Kyoto is a big city surrounded by mountains, the main ones being Higashiyama, Kitayama, and Nishiyama.
Kyoto was established in 794 as the capital and over the next 1,000 years developed into a historical and cultural city. Kyoto has managed to preserve its history and culture and has become known as the cultural capital of Japan, both at home and abroad. Kyoto has not limited itself to the old; it continues to make efforts in developing new art, culture and traditions. This combination of the old and new, and the artistic atmosphere of Kyoto, is in sharp contrast to other cities in Japan.
Many traditional industries such as Nishijin-ori, which originated in Kyoto, are still kept in accordance with tradition, while high-tech industries have been established in recent years.
As for the population, about 10% of the 1,464,018 people living in Kyoto City are college and university students. The statistics show that Kyoto is the No. 1 university city in Japan, which is an indicator of its academic quality and vitality.
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Students are expected to make their own arrangements. The university will assist students in finding accommodation.
Here is some information on the types of housing available in Kyoto.
There is usually a kitchen, toilet and bath in every apartment.
There are also apartments available where a tenant may rent only a room and share the kitchen, toilet and bath with other tenants.
Most students staying in the latter type of apartment go to nearby public bath houses.
One room with a kitchen and a bath and toilet unit. The rent is higher than that of an apartment room, since the buildings are made of ferro-concrete and rooms are furnished with bedding, and some other conveniences, and are air-conditioned.
The more equipment the room has, the more expensive the rent will be.
* Many apartments in Japan are unfurnished and not air-conditioned, and students will need to provide themselves with daily necessities.
* The typical room size in Japanese houses is 6 tatami mats (9㎡). A tatami mat is about 180 by 90 centimeters. The size of Japanese rooms is usually measured by the number of tatami mats it contains.
Rent is normally paid on a monthly basis. The following shows the average monthly rent in Kyoto City.
When the contract to rent a room is signed, the tenant must pay a lump sum of money known as SHIKIKIN and REIKIN to the landlord.
SHIKIKIN (key-money and/or deposit): a sum of money to be paid to the landlord as security money for possible damages. SHIKIKIN will be refunded upon vacating the room after a check has been made for any delinquency of rent and/or damage to the property.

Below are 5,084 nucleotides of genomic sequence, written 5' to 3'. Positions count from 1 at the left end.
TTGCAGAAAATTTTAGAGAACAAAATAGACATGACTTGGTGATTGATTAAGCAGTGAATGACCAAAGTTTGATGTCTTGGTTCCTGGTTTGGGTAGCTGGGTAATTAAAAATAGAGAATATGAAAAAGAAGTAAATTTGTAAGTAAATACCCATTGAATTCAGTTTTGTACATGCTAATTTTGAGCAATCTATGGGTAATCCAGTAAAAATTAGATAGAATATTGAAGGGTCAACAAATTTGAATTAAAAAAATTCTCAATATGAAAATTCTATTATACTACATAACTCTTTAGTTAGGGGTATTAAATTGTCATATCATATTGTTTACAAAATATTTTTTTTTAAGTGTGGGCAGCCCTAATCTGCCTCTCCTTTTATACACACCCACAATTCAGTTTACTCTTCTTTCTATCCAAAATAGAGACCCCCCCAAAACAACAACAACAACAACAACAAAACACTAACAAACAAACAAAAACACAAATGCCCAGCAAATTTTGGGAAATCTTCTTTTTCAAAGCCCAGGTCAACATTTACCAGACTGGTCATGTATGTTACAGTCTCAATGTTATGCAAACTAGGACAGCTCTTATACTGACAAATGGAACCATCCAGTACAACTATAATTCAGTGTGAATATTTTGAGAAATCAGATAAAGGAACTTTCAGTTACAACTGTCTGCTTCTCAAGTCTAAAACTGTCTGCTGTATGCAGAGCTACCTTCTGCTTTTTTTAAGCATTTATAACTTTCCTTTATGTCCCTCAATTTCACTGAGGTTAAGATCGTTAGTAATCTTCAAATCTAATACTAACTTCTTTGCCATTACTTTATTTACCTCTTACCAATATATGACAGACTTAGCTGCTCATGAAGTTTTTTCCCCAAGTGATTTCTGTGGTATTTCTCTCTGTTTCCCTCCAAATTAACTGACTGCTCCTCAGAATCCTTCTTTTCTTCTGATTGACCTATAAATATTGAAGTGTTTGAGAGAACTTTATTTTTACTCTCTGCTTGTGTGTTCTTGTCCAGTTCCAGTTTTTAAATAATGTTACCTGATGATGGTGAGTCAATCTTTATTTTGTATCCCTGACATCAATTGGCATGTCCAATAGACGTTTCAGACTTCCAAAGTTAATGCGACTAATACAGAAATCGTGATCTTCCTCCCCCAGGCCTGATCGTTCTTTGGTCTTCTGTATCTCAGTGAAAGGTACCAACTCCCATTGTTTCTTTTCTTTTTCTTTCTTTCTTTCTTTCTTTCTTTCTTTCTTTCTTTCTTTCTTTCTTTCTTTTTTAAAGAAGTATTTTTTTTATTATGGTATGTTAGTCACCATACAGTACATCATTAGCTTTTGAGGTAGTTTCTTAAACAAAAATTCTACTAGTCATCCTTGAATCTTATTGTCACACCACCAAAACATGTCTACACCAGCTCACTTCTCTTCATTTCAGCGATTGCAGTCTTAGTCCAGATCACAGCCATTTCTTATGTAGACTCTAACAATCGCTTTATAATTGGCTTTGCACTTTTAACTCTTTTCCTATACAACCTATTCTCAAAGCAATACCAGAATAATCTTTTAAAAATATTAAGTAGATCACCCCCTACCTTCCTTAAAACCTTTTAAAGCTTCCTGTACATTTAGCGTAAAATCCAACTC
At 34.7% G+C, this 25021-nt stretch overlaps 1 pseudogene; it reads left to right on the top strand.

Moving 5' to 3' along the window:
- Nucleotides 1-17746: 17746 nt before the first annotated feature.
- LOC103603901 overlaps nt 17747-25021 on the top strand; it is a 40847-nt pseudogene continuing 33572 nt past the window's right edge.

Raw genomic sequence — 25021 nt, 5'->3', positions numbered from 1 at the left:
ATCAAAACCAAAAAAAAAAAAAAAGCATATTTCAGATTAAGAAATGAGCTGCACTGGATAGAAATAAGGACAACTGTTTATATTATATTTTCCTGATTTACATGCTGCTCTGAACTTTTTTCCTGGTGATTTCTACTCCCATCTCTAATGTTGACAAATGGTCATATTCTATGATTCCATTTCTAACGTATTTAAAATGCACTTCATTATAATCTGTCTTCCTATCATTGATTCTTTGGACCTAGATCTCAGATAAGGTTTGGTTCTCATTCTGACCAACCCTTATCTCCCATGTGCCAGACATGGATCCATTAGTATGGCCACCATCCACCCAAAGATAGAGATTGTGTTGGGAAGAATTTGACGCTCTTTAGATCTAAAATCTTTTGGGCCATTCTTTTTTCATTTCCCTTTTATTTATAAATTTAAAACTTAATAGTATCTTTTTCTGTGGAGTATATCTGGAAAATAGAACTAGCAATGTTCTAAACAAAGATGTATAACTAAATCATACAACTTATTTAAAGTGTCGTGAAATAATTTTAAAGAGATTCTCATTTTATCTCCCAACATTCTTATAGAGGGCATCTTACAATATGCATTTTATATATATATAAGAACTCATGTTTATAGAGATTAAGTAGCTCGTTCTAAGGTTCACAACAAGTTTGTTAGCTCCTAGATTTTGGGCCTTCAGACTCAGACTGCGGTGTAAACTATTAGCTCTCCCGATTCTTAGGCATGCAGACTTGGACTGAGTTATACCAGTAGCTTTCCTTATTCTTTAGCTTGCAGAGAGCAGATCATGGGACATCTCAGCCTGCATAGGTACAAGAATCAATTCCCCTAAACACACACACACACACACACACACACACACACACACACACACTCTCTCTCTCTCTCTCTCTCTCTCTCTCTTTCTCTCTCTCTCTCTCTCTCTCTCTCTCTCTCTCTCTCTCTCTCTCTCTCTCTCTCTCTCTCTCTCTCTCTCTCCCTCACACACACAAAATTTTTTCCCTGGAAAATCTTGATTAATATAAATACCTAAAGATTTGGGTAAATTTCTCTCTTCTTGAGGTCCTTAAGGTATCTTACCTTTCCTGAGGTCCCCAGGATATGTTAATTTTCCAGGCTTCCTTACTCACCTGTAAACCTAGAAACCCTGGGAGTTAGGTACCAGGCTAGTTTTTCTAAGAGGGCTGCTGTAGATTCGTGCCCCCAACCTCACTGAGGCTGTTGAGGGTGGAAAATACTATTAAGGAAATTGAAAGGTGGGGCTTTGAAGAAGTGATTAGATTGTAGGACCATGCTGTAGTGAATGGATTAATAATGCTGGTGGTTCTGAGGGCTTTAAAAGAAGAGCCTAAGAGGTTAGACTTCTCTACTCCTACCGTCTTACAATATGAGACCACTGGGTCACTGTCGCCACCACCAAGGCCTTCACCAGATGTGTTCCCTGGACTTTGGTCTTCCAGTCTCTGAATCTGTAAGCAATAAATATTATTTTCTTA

REIKIN (remuneration): a non-refundable fee to be paid to the landlord when the contract is signed.
* SHIKIKIN and REIKIN combined amounts to around 2 to 6 times the monthly rent.
The average monthly living cost in Kyoto is estimated at about \150,000, including rent. Therefore, approximately \1,800,000 will be needed for to stay in Japan for one year. Applicants should keep this in mind when making plans for study in Japan.
National Health Insurance is administered by the city, town or village. All foreign nationals are required to enroll in this program. The insurance covers 70% of all kinds of medical expenses, which means that the patient pays only the remaining 30% at a hospital or at a dental office, for example.
The premium for this insurance varies slightly depending on the place one lives and the person's income during the previous year. It costs foreign nationals who hold a College Student visa approximately 18,000 yen to enroll in this program.
This insurance covers medical costs paid for the treatment of injuries sustained in class or during extra-curricular activities.
The Kyoto City International Foundation provides this to foreign students of universities and junior colleges within Kyoto City .To be eligible, the student must be a resident of Kyoto City and must enroll in the National Health Insurance in advance. It costs 700 yen per month.
Students holding a College Student visa are allowed by the Japanese Government to engage in a part-time job on condition that the working hours should not exceed 28 hours a week by permission of the Immigration Bureau. However, students are not granted absences from classes to attend part-time jobs.
Foreign students should come to Japan with adequate financial support, which will enable them to pursue their studies without resorting to part-time jobs for financial survival.